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OpEdNews Op Eds    H3'ed 9/8/12

Debunking debunking

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Message Allan Goldstein
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ocently chilling at home the other day when my TV brutally assaulted me with yet another show about how bad America is.   We're number one in nothing, our schools suck, our health stinks, our politics toxic as salmonella.   Then I endured a movie where our double-crossed hero spends two hours dodging bullets from corrupt CIA operatives.

   I wasn't surprised by the negative tone; we live in difficult times.   What got to me was the joy with which the bad news was delivered.   Everywhere I turned there was a talking head chortling with glee over the decline of our once-great nation.

   Call it cynicism, call it disillusionment, call it the debunking of America, just don't call it liberalism.   Reciting the litany of woe has become a habit with liberals.   It's hard to fault them for it, but that should never be an end in itself.   Liberalism is about hope and the future, even in the worst of times.   Especially in the worst of times.

   When corrosive liberal debunking spreads despair in America, the American people despair and the liberals lose.   Nihilism is the mortal enemy of liberalism.   Because if you don't have anything to look up to, you don't have anything to live up to.

   Conservatives' hopes and plans for the future are exceedingly stingy.   Conservatives base their philosophy on the tragic nature of man.   They use that partial truth as an excuse to do as little as possible about human tragedy.

   If you think that man is intrinsically evil and always on the verge of being worse, you fear the future.   The conservative thinks mankind is so fallen, so riddled with original sin, he can never live it down.   Though, God knows, some of them try.

   As liberals, we can't buy into that narrative.   But we do, far too often.   We feel the injustices of the world, we see the tragic gaps between our illusions and reality and we fall right down that chasm.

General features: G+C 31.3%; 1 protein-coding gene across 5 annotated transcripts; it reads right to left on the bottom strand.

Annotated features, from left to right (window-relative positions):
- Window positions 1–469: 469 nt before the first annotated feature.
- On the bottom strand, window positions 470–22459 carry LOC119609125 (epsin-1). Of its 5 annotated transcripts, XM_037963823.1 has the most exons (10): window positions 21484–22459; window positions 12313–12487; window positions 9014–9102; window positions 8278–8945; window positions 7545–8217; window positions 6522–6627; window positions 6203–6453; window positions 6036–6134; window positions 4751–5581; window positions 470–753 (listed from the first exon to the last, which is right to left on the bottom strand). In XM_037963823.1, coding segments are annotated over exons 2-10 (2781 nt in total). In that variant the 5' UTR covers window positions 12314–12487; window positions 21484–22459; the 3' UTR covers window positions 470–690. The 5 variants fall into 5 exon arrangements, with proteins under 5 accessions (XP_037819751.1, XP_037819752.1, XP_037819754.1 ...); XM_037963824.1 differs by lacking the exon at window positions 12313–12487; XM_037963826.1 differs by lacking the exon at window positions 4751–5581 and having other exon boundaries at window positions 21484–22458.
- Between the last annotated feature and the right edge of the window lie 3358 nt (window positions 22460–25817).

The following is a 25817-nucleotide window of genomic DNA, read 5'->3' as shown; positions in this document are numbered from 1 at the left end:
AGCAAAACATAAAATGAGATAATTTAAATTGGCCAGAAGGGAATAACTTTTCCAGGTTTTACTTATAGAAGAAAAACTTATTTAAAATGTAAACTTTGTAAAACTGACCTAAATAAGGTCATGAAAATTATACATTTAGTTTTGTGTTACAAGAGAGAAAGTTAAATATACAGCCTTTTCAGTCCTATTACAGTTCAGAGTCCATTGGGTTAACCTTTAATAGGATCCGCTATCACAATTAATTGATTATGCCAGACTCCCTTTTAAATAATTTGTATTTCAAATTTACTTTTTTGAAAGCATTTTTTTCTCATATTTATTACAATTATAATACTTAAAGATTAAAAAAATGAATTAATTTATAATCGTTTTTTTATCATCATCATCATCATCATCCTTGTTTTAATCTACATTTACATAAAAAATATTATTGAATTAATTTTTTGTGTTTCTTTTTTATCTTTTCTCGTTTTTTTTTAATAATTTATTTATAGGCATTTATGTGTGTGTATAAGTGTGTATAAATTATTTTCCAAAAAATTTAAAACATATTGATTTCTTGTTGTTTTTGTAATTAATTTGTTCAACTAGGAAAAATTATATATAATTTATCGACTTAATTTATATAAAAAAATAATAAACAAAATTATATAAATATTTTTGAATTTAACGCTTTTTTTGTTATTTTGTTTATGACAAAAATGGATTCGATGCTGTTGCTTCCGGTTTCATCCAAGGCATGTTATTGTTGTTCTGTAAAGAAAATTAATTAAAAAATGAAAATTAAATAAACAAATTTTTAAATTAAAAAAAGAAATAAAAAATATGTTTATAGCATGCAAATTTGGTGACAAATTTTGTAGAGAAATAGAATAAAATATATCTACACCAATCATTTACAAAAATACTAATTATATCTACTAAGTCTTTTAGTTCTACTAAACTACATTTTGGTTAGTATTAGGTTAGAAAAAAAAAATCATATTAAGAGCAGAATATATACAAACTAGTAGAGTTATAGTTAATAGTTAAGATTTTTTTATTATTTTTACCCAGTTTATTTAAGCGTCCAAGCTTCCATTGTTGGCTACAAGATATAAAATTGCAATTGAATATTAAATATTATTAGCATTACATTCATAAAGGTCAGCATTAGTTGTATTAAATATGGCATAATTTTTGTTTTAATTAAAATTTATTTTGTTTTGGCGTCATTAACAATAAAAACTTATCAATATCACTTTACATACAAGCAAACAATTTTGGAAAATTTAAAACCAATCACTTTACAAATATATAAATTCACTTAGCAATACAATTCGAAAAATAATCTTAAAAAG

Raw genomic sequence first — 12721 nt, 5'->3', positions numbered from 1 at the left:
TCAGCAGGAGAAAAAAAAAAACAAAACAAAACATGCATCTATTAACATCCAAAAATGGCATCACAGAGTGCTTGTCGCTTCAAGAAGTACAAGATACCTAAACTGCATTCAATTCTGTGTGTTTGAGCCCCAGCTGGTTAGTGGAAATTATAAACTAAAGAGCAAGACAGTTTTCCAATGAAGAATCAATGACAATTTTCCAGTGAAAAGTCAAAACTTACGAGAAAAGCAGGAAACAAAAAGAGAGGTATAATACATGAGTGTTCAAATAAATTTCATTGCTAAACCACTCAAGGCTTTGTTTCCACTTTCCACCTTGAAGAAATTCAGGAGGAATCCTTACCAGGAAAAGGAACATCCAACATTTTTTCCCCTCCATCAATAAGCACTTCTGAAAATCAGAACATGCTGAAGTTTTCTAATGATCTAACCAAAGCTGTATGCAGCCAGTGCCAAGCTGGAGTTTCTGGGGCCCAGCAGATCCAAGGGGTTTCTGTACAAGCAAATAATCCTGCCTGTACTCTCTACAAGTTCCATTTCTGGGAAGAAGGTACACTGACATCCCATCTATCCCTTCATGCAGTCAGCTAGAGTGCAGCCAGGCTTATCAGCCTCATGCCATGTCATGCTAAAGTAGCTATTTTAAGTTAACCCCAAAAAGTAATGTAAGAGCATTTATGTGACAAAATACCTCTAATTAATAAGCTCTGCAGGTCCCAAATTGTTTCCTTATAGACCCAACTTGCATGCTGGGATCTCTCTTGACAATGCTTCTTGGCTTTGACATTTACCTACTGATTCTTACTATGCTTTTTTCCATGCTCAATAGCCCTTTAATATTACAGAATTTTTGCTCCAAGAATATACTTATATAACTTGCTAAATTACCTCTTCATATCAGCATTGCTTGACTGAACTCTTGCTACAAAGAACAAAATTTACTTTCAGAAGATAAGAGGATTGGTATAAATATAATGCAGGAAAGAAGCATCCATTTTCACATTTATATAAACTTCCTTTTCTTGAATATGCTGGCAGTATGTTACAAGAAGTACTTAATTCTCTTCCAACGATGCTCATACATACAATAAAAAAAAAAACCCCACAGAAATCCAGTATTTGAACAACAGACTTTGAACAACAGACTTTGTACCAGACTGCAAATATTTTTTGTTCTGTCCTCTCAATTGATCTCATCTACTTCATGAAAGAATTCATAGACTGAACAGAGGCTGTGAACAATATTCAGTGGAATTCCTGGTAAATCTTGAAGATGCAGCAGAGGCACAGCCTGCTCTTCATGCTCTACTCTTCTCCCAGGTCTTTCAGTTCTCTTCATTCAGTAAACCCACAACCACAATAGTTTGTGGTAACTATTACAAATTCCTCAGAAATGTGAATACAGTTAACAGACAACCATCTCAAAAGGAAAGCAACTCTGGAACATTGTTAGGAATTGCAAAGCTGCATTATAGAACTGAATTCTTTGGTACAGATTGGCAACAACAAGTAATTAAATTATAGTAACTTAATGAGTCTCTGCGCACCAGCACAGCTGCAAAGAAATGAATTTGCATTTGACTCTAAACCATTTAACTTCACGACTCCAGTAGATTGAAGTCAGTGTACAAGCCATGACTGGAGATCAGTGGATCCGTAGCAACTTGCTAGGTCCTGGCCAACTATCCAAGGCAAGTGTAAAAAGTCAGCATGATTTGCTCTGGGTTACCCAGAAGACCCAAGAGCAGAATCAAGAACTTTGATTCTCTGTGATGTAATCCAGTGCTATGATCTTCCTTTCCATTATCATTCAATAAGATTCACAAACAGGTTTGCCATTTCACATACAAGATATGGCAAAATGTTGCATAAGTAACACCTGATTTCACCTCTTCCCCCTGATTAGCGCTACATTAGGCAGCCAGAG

There is corruption in our society.   But the answer to corruption isn't corrosion.   It's a cleansing, it's healing, it's a fresh start.   That's the liberal message.   Once upon a time, when progressives were smart and tactical and forward-looking they had a name for their ideals.   To use 21st century speak, they "branded," them very well.   They called it The New Deal.

   See what is implied in that?   The deal is rotten, the game is fixed, the deck is stacked.   So what are we going to do, cry about it?

   Nope.   We're going to crack open a new deck and pass Social Security and the WPA and the Civilian Conservation Corps.   We're sweeping the chips off the table and starting a fresh game.

   Paradise was not achieved.   But liberals kept making progress.   Old people got government pensions, African-Americans got the right to vote, women got a modicum of control over their own bodies, workers got a minimum wage, the general welfare got a little more general.

   Is it ever complete?   No, humanity isn't perfectible, it's a constant struggle, it's a job that never ends.

   But it's the progressive's job.   The light we shine on corruption and injustice must always point to a brighter future.   Otherwise we're just looking back in anger.   Looking back: That's the conservative's job.

   The opposite of liberal debunking isn't Pollyanna.   The answer to the corrosive, depressing liberal sorrows is an answer.   It's a goal, it's a thousand goals, it's trying, failing, then trying some more, for ever and ever amen.

   Or not.   We can agree with the conservatives and give up.   If everything is truly, helplessly, fatally terrible, well, we've had a dark age before.

   I respectfully submit that things aren't that bad now, not yet.   I have hopes for the future because I'm a liberal.   I have a vision that keeps me going.   I know there is inequality; I believe in equality.   I know there is dire poverty in a world of obscene wealth; I believe in less poverty and cleaner wealth.   I know that America hasn't lived up to its promise; I believe in the promise of America.

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Allan Goldstein Social Media Pages: Facebook page url on login Profile not filled in       Twitter page url on login Profile not filled in       Linkedin page url on login Profile not filled in       Instagram page url on login Profile not filled in

San Francisco based columnist, author, gym rat and novelist. My book, "The Confessions of a Catnip Junkie" is the best memoir ever written by a cat. Available on, or wherever fine literature is sold with no sales tax collected. For (more...)
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